Sarbjit was just 19 when she got married and moved into the house of her husband's very strict family, which included her mother-in-law, her husband’s brother and his wife. Their mother-in-law treated her two daughters-in-law like servants.
Her sister-in-law, Surjit, was more rebellious and, as a consequence, was regularly beaten for her disobedience. When the family found out she was having an affair, drastic actions were taken. They took her to a family wedding in India, where her mother-in-law arranged for her to be drugged, strangled and thrown into a river.
When Sarbjit found out what had happened to her sister-in-law, she was terrified and was told if she said a word, the same thing would happen to her. So she was forced into silence… But the stress nearly killed her and she was rushed into hospital. Knowing she might die, she told her parents what had happened.
Sarbjit worked with the police, finally becoming a key witness in the police investigation. Sarbjit’s mother-in-law and Surjit’s husband were arrested and sentenced to life in prison.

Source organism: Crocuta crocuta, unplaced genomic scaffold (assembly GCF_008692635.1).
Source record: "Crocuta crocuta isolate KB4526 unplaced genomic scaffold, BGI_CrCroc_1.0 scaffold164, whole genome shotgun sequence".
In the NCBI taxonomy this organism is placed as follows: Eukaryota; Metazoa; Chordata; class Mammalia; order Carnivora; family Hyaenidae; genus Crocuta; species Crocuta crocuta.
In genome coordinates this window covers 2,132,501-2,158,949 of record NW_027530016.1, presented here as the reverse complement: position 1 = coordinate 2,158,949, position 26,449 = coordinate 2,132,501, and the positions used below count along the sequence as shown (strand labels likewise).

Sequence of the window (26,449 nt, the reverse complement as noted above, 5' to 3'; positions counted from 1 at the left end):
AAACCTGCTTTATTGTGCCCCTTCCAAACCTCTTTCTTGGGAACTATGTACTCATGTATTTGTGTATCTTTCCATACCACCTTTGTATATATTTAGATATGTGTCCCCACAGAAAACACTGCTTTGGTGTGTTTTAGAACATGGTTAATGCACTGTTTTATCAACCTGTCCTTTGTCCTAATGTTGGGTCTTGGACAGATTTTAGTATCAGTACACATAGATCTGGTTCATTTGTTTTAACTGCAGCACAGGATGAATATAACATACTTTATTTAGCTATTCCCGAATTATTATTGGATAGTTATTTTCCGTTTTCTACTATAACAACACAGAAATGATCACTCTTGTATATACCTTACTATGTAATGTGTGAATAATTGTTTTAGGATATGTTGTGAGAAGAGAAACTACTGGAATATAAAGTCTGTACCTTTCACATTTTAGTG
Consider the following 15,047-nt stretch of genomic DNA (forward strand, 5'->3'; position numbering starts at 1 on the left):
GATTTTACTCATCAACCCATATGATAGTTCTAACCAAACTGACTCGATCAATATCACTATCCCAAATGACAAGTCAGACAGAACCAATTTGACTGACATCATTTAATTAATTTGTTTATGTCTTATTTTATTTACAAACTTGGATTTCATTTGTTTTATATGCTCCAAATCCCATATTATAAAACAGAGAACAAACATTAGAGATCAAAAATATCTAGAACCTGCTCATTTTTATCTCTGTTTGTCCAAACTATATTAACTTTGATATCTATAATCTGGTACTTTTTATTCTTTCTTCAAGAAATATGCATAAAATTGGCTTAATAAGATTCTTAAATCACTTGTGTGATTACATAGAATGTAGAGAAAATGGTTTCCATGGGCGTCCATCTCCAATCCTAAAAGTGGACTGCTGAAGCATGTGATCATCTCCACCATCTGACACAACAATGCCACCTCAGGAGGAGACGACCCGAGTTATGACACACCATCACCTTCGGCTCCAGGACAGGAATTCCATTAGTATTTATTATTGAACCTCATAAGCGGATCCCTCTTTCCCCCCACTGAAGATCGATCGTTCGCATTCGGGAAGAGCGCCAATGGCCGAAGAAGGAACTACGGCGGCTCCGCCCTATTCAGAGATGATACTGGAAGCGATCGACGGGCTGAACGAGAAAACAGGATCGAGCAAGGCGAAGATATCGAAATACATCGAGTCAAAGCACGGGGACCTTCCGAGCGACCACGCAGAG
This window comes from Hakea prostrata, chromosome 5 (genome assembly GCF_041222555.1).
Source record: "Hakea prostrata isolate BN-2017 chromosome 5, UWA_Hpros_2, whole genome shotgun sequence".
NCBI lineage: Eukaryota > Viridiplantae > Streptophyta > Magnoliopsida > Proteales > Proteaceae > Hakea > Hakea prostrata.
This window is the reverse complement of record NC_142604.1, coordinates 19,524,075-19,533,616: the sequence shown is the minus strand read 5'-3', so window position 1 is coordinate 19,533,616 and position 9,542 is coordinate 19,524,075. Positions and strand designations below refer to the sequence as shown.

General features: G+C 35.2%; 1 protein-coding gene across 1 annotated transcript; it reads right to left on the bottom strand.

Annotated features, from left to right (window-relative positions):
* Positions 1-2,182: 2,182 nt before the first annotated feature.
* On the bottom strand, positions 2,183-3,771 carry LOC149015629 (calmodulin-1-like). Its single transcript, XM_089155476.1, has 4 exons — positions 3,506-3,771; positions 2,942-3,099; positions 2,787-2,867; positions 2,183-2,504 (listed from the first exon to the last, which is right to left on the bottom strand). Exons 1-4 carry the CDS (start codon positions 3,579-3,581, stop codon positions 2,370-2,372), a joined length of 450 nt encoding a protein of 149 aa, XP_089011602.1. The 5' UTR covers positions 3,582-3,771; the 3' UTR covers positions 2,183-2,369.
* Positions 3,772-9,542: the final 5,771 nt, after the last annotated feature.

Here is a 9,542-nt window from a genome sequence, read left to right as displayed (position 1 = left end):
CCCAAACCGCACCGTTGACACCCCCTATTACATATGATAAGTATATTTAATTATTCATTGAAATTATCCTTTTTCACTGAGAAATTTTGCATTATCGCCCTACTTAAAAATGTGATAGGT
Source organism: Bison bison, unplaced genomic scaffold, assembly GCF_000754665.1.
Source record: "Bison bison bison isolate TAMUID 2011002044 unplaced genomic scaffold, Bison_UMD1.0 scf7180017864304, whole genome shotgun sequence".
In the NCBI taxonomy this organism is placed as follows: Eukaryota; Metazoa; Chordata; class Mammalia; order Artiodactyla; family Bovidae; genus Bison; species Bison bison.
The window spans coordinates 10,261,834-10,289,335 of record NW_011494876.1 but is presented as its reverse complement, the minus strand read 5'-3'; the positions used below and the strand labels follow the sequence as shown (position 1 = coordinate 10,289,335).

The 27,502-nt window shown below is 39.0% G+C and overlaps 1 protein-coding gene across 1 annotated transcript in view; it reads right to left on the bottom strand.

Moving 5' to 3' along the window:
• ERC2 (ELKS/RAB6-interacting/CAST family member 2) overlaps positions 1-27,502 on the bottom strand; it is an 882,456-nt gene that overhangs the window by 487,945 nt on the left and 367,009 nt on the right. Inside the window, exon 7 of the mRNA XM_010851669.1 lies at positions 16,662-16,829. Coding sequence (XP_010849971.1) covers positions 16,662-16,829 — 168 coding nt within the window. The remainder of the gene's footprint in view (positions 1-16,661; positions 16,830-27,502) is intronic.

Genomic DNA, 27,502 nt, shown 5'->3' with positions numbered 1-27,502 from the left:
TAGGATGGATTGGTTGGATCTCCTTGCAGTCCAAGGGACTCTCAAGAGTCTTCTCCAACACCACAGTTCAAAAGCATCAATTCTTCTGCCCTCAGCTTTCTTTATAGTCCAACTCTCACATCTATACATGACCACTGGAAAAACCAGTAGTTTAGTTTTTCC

Sarbjit became the first person within a family connected with an honour killing to go into open court, waiving her anonymity to break the notions of ‘shame’ that had killed her sister-in-law… And, although she has faced intimidation and threats from her community, she would not be silent.
She joined the Metropolitan Police Service in hope of helping other voiceless victims to get the chance to speak up. Her book, ‘Shamed’, which was published last year, is now an international bestseller.
The book, published in four other languages, tells the story of how Sarbjit survived living in a murderous family that almost killed her.